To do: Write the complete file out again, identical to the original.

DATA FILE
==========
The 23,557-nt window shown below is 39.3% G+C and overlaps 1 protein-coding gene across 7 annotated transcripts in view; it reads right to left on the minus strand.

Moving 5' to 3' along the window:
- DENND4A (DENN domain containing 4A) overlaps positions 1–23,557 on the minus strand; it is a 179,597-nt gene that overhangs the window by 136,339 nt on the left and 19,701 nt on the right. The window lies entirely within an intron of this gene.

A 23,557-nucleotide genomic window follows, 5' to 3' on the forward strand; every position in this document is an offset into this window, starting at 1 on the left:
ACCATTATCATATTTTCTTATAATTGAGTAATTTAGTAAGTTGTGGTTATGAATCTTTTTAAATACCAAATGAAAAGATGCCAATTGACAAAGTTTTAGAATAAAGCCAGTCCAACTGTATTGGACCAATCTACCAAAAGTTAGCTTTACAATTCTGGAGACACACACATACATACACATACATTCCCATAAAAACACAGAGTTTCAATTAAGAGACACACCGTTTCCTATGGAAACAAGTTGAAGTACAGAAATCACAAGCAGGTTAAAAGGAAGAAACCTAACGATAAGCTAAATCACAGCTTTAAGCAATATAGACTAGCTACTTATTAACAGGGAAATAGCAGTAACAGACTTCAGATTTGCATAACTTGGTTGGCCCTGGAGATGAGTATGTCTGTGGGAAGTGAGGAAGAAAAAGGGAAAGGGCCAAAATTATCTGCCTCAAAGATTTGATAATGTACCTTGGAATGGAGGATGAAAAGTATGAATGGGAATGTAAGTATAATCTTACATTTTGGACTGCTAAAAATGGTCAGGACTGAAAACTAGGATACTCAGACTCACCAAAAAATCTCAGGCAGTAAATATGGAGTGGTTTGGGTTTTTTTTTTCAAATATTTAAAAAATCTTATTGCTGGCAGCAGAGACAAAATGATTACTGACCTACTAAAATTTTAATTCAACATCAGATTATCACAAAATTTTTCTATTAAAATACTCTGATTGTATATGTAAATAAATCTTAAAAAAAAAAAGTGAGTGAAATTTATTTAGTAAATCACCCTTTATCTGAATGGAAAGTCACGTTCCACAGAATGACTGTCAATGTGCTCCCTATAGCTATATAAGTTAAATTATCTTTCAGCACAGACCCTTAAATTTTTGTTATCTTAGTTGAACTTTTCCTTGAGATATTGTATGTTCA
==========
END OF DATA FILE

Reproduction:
The 23,557-nt window shown below is 39.3% G+C and overlaps 1 protein-coding gene across 7 annotated transcripts in view; it reads right to left on the minus strand.

Moving 5' to 3' along the window:
- DENND4A (DENN domain containing 4A) overlaps positions 1–23,557 on the minus strand; it is a 179,597-nt gene that overhangs the window by 136,339 nt on the left and 19,701 nt on the right. The window lies entirely within an intron of this gene.

A 23,557-nucleotide genomic window follows, 5' to 3' on the forward strand; every position in this document is an offset into this window, starting at 1 on the left:
ACCATTATCATATTTTCTTATAATTGAGTAATTTAGTAAGTTGTGGTTATGAATCTTTTTAAATACCAAATGAAAAGATGCCAATTGACAAAGTTTTAGAATAAAGCCAGTCCAACTGTATTGGACCAATCTACCAAAAGTTAGCTTTACAATTCTGGAGACACACACATACATACACATACATTCCCATAAAAACACAGAGTTTCAATTAAGAGACACACCGTTTCCTATGGAAACAAGTTGAAGTACAGAAATCACAAGCAGGTTAAAAGGAAGAAACCTAACGATAAGCTAAATCACAGCTTTAAGCAATATAGACTAGCTACTTATTAACAGGGAAATAGCAGTAACAGACTTCAGATTTGCATAACTTGGTTGGCCCTGGAGATGAGTATGTCTGTGGGAAGTGAGGAAGAAAAAGGGAAAGGGCCAAAATTATCTGCCTCAAAGATTTGATAATGTACCTTGGAATGGAGGATGAAAAGTATGAATGGGAATGTAAGTATAATCTTACATTTTGGACTGCTAAAAATGGTCAGGACTGAAAACTAGGATACTCAGACTCACCAAAAAATCTCAGGCAGTAAATATGGAGTGGTTTGGGTTTTTTTTTTCAAATATTTAAAAAATCTTATTGCTGGCAGCAGAGACAAAATGATTACTGACCTACTAAAATTTTAATTCAACATCAGATTATCACAAAATTTTTCTATTAAAATACTCTGATTGTATATGTAAATAAATCTTAAAAAAAAAAAGTGAGTGAAATTTATTTAGTAAATCACCCTTTATCTGAATGGAAAGTCACGTTCCACAGAATGACTGTCAATGTGCTCCCTATAGCTATATAAGTTAAATTATCTTTCAGCACAGACCCTTAAATTTTTGTTATCTTAGTTGAACTTTTCCTTGAGATATTGTATGTTCA